Journal

The Radiohead complex


RadioheadYou probably know that I am writing a lot these days. The cool thing with long writings is that you have to tidy up your thoughts and make them (at least look) coherent. It involves digging into my past and understanding whatever positions I could have taken in the last 15 years to properly connect the dots between my ideas. And this is the point where I am supposed to give you the lecture about me changing over the years and being a better person and artist. Guess what? I’m not going to give you this lecture at all.

Let’s start from the beginning. I’ve always loved Radiohead. I discovered them just before they recorded OK Computer. I was a teenager, Oasis’ Wonderwall had just been released and was on played on a loop on the radio. As a perfect weirdo, I couldn’t stand the song my schoolmates were worshiping without understanding a word of it (at this point imagine a whole bunch of French teenagers trying to guess what Liam Gallagher is saying, and shamelessly phonetically singing non-senses from the top of their lungs!).

Yes, I like Radiohead, and it is the only band whose career I’ve been following with such an interest. At first, you could say it is the result of a certain nostalgia of my high school and college years, but believe me, it’s not the case: I wouldn’t like to be brought back to these odd times again. The why of my love for Radiohead lies deeper.

After thinking about it, I finally got what this was about: evolution, challenge, engagement and forward thinking. Unlike many other bands, Radiohead’s style and sound evolves with time. Just compare OK Computer and their following album Kid A, you’ll hear the difference instantly (and the use of Ondes Martenot in Kid A!). They experiment and are innovative. They are not afraid of saying what they think and do the things how they want to do them. They don’t submit. They think. It’s clever. And if, of course, they have to make money at some point, this is clearly not their priority.

For sure, during all these years Radiohead has been a reminder of who I truly am and what type of musician I really am. They speak to me and inspire me. So why do I do exactly the opposite of that in my music life? For most of my twenties, I’ve been following the advice of people “more experienced” in this classical music business putting me back into the “right path” when I had ideas, “for my own good”. In fact, I slowly became as passionate and committed as a sock.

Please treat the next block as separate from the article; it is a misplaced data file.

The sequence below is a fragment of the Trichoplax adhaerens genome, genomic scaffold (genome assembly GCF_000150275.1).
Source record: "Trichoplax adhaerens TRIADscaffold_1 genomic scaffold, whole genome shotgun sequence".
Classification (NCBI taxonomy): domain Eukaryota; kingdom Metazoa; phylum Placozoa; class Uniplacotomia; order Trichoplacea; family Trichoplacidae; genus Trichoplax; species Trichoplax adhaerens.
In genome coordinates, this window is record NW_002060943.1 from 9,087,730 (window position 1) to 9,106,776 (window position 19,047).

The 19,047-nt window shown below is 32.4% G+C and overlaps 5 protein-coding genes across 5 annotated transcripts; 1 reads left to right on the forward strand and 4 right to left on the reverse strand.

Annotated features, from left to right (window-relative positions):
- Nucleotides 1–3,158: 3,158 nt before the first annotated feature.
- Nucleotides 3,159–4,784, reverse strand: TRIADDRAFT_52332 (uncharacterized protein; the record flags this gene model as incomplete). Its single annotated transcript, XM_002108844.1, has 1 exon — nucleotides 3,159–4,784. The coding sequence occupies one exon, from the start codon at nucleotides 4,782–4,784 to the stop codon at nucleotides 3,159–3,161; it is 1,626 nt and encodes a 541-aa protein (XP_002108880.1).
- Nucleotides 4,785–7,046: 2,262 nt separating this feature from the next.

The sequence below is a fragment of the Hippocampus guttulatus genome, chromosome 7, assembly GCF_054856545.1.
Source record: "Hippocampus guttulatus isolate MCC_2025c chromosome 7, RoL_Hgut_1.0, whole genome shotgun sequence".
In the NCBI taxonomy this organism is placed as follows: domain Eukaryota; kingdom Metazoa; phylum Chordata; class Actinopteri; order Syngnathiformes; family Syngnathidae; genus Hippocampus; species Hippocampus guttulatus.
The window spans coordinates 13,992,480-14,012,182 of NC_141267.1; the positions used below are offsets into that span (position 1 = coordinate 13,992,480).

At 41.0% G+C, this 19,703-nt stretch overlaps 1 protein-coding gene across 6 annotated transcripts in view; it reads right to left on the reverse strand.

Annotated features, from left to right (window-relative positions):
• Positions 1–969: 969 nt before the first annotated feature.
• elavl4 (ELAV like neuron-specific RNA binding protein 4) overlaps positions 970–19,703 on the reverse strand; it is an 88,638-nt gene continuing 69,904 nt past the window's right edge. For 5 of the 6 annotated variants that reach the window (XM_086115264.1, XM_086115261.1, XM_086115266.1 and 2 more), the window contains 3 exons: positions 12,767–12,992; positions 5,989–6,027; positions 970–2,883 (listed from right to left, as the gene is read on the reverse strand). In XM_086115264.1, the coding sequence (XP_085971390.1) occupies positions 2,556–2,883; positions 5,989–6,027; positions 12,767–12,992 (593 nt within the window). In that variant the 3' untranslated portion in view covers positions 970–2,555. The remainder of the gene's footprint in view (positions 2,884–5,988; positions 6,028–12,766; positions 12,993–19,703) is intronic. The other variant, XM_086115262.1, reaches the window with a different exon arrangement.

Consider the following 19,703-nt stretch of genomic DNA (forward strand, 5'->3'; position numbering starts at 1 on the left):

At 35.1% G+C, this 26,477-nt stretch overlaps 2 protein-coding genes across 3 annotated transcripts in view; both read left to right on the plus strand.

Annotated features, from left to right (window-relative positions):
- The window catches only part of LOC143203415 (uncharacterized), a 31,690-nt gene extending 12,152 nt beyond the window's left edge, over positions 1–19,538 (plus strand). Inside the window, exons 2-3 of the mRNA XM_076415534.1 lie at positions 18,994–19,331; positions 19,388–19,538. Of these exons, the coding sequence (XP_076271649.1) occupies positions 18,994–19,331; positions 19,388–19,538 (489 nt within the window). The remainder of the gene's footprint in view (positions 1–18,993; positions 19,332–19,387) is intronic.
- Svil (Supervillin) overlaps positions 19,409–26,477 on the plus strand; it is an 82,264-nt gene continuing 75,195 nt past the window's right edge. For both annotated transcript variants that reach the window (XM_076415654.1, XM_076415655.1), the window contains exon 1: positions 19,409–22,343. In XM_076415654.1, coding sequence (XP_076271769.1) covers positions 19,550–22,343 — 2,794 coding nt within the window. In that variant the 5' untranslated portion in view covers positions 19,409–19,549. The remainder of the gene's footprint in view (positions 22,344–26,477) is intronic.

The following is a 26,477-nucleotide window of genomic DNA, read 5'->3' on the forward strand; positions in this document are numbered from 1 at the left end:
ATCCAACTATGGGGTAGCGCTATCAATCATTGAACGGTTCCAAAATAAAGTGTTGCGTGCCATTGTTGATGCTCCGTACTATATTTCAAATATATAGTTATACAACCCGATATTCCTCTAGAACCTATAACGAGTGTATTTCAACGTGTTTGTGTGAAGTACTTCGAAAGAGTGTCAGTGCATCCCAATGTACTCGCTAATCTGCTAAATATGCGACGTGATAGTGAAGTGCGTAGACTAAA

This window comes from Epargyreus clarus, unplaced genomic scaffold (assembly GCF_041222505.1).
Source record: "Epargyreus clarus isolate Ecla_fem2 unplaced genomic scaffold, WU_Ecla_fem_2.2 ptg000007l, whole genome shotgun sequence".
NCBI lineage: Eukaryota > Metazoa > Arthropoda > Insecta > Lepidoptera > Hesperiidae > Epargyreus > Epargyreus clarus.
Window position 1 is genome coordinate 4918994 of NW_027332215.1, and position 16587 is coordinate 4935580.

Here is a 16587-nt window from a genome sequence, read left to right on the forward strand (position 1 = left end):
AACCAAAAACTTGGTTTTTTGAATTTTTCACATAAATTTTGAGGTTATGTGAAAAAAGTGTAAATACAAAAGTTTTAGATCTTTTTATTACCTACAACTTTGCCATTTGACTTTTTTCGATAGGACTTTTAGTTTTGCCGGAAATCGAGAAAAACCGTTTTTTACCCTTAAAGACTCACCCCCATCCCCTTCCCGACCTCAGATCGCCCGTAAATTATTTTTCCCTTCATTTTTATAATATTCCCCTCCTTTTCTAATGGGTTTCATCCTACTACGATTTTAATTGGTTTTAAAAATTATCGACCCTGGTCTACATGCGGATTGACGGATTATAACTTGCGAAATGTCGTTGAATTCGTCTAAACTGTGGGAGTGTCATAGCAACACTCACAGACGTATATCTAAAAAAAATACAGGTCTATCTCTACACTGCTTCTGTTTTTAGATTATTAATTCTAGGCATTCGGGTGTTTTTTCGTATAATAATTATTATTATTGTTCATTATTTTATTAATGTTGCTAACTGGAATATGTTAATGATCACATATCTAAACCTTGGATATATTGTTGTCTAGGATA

For years I’ve been doing things I didn’t want to do in ways I didn’t agree with because some people put in my head that what I was thinking was stupid and wrong. And I wrote pretty conservative shit I’m not proud of. This is all documented in this blog, if you want to make fun of me, just use the search box. I didn’t delete these posts because it reminds me every day not to fall in the trap again.

How did I let that happen? I define myself as a politically and socially committed artist and I have always had very strong beliefs about what is the role of an artist in the society. And my views are not obsolete, dusty nor conservative. How come that this is not obvious in my work? How come that I myself participated in making classical music boring and obsolete? Fortunately enough, I found enough support over the few last years to turn the tables on that and begin to slowly recover from what I called my Radiohead complex.

The Radiohead complex? You never heard of it because I made it up: it is the complex of secretly being a progressist and thinking forward while not assuming a word of it and doing exactly the opposite because of you’re scared and not self-confident enough.

These last years have been a blessing for me: I finally had time to think. I had the rare chance to redefine myself, understand what my values are and what I want to achieve. I had time to take a step back and look at things from a distance. To do so, I had to create the suitable environment and that wasn’t easy: lots of pressure from all quarters. It was no bed of roses and that’s maybe why not so many people rush in that direction. But it was the only way I could analyze things in depth and understand the bigger picture. It gave me enough energy to write my ideas down in a book and fight ideas and people making classical music obsolete or boring.

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